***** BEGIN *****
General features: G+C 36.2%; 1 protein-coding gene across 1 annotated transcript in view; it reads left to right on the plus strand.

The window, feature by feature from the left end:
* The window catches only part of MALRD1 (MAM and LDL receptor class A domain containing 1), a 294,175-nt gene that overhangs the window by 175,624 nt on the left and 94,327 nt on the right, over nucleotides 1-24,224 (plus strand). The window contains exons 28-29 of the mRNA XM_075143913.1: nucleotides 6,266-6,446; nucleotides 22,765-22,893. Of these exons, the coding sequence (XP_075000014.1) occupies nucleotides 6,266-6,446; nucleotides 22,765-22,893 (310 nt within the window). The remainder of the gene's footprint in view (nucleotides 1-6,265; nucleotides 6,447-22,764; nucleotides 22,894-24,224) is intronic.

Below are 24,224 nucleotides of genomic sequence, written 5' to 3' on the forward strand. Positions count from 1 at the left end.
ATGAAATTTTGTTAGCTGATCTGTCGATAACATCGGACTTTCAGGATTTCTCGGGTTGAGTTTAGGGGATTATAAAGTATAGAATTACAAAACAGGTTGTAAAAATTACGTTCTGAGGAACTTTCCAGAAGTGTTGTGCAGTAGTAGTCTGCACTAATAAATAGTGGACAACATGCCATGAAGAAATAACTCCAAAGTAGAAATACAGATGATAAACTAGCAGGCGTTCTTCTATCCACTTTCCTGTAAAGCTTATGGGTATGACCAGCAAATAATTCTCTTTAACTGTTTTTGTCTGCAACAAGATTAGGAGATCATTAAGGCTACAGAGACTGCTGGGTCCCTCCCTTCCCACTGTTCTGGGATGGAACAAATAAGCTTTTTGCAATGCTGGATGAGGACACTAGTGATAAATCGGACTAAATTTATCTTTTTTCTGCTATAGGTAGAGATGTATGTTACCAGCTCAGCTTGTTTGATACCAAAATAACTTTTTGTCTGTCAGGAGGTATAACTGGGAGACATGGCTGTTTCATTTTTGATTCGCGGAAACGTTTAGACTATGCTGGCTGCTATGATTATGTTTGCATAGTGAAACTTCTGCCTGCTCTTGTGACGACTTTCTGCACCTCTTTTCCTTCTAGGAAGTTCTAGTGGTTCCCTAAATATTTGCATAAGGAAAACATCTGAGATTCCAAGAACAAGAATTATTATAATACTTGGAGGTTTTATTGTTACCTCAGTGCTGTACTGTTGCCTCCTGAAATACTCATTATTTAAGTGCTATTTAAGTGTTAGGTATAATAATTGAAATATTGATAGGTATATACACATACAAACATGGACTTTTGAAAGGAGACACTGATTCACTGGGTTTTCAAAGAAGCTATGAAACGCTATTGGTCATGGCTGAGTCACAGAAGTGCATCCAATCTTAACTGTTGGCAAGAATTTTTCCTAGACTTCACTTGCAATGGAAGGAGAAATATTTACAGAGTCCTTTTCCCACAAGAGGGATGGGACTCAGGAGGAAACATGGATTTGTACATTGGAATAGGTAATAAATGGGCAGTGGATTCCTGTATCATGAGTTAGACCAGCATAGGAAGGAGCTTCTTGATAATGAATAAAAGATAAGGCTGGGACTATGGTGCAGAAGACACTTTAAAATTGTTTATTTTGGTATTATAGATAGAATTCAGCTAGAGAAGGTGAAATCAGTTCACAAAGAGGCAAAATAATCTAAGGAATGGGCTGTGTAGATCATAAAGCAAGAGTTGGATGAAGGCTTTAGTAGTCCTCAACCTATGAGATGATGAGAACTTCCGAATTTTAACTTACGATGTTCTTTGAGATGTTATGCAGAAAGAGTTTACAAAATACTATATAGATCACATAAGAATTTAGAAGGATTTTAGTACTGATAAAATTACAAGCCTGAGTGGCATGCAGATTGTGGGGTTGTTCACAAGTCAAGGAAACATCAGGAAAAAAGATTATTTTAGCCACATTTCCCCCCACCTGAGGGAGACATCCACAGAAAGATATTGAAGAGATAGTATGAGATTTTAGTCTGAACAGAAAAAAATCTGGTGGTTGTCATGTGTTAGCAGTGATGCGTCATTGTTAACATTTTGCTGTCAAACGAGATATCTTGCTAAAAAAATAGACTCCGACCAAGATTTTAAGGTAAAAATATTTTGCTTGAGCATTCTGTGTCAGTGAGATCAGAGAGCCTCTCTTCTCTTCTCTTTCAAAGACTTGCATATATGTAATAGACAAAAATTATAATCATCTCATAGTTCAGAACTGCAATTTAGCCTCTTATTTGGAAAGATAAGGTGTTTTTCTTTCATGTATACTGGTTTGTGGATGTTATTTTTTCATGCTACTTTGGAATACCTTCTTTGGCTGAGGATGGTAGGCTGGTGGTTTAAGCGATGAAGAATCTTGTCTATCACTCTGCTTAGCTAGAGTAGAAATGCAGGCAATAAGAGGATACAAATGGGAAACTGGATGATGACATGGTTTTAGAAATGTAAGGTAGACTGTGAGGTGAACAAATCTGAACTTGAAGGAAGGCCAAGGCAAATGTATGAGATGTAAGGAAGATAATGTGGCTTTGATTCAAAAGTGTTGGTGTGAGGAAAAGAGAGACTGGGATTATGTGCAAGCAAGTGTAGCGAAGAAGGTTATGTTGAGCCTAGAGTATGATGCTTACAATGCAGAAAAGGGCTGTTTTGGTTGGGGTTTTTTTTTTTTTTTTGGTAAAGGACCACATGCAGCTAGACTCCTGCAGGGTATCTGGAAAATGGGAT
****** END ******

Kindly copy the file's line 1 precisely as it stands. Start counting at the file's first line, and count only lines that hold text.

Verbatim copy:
General features: G+C 36.2%; 1 protein-coding gene across 1 annotated transcript in view; it reads left to right on the plus strand.